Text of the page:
Born in Portland, Oregon, in 1984, Esperanza Spalding showed musical talent at a young age and won a scholarship first to Portland State University, and then to the prestigious Berklee College of Music. Though she learned how to play a number of instruments and was chiefly a violinist as a child, it was double bass and singing that became her main focus as she developed as a musician.
Spalding was raised by her mother and was exposed to music of many cultures at a young age, quickly becoming interested in the music of Brazil and other Latin countries as well as classical music. As a teenager she played bass and sang in jazz clubs and pushed herself to learn new styles and techniques from the musicians around her.
Spalding graduated from Berklee in 2005 with many accolades to her name and was touted by her professors as ‘one to watch’. Almost immediately she was hired by Berklee to join the staff, and she released her first album, Junjo in 2006, which was not a great success commercially despite being received well by critics and other jazz artists. She continued to tour as a soloist and also in collaboration with other musicians such as singer Patti Austin and saxophonist Joe Lovano and continued to teach at Berklee until 2008.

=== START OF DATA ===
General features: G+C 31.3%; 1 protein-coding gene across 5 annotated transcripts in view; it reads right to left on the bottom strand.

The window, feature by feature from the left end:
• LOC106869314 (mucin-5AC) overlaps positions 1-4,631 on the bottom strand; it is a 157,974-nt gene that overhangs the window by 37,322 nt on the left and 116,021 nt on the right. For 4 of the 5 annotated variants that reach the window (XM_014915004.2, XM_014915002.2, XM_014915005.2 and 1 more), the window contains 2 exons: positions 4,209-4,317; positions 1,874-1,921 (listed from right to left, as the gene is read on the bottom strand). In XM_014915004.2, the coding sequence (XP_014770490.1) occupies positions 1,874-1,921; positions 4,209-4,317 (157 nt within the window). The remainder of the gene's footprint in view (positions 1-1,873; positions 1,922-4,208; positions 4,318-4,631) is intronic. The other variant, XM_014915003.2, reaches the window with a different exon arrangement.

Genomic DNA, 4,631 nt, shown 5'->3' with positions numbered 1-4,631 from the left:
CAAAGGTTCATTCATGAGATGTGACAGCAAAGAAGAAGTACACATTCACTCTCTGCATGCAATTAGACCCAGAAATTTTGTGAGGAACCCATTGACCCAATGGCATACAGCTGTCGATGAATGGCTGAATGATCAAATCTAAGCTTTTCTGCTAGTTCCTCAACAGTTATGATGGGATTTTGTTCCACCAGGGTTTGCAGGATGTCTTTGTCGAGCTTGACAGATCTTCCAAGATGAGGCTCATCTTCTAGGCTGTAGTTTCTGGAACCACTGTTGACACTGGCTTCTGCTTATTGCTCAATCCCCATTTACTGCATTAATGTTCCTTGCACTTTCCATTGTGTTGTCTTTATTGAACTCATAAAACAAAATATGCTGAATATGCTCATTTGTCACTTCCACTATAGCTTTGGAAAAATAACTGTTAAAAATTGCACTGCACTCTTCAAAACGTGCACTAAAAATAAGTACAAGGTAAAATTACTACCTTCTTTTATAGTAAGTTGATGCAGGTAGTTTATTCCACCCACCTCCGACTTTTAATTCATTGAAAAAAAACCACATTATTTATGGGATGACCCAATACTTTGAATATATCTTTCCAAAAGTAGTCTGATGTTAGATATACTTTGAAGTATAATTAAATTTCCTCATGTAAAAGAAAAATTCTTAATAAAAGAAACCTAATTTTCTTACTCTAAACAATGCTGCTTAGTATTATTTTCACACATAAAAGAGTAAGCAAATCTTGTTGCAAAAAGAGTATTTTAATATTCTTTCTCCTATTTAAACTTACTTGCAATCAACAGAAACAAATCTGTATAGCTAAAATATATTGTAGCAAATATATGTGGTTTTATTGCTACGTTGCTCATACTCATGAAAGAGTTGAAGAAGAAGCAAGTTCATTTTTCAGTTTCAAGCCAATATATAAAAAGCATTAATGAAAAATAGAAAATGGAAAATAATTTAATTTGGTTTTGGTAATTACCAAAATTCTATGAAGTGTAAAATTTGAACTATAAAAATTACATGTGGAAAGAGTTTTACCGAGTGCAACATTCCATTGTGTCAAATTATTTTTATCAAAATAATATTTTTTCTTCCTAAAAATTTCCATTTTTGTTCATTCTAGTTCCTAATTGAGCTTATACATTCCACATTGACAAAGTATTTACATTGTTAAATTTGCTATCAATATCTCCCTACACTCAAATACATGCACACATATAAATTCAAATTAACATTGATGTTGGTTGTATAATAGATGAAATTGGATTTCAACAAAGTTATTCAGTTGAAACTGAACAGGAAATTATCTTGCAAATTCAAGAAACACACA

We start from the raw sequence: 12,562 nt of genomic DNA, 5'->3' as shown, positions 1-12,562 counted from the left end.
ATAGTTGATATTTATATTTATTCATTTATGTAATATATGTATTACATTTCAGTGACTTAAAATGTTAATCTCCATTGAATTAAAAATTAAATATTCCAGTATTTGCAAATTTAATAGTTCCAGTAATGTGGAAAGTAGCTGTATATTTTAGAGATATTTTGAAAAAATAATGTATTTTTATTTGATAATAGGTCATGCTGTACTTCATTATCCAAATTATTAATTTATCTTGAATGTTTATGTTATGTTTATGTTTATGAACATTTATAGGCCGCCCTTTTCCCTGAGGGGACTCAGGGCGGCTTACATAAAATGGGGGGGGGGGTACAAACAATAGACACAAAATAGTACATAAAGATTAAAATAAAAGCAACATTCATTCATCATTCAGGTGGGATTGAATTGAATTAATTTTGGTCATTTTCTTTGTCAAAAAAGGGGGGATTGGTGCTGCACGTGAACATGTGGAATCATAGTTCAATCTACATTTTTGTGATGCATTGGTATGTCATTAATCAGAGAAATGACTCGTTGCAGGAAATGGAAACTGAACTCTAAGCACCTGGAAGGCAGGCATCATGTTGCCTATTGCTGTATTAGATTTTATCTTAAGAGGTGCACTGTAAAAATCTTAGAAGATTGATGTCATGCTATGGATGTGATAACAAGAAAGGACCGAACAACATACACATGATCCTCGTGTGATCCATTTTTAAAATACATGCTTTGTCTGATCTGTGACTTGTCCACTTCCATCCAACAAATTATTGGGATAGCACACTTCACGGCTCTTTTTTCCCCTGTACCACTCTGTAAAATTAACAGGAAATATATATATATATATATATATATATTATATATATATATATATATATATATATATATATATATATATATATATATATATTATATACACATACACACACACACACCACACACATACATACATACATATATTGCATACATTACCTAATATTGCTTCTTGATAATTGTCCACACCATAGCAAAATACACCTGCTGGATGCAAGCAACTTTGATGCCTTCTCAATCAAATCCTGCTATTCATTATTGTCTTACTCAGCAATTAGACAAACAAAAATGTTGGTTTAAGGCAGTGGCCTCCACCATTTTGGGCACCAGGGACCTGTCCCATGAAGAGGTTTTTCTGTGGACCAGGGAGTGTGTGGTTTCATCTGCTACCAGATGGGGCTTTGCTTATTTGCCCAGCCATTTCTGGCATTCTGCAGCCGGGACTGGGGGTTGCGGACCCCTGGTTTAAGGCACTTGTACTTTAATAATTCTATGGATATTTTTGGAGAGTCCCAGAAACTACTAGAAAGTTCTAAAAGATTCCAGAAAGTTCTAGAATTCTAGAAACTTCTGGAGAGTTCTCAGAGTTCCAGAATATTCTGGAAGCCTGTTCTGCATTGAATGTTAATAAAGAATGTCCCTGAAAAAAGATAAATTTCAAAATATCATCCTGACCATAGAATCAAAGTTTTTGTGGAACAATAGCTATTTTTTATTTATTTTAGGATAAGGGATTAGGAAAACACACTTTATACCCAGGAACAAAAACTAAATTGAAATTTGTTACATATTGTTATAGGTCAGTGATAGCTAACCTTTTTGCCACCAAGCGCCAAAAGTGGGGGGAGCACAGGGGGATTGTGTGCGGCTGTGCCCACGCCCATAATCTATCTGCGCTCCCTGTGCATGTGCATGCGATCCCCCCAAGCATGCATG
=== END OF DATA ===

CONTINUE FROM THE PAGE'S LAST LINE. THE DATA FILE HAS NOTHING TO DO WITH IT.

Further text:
Her second album, Esperanza, which contains our set work, was released in 2008 and was her first significant success, rising to number 3 in the US Jazz charts. This was followed by the albums Chamber Music Society (2010), Radio Music Society (2012) and Emily’s D+Evolution (2016), all of which topped the US Jazz charts and made the ‘mainstream’ US album charts. Her most recent album is Exposure, released in 2017. She has won four Grammy awards, most notably for Best New Artist in 2011 (the first jazz artist ever to win this, despite being up against Justin Bieber, Drake and Mumford and Sons) and for Best Jazz Vocal Album (for Radio Music Society) in 2013. She has also appeared on the Bruno Mars album Unorthodox Jukebox. She holds an honorary doctorate from Berklee and is a professor of music at Harvard.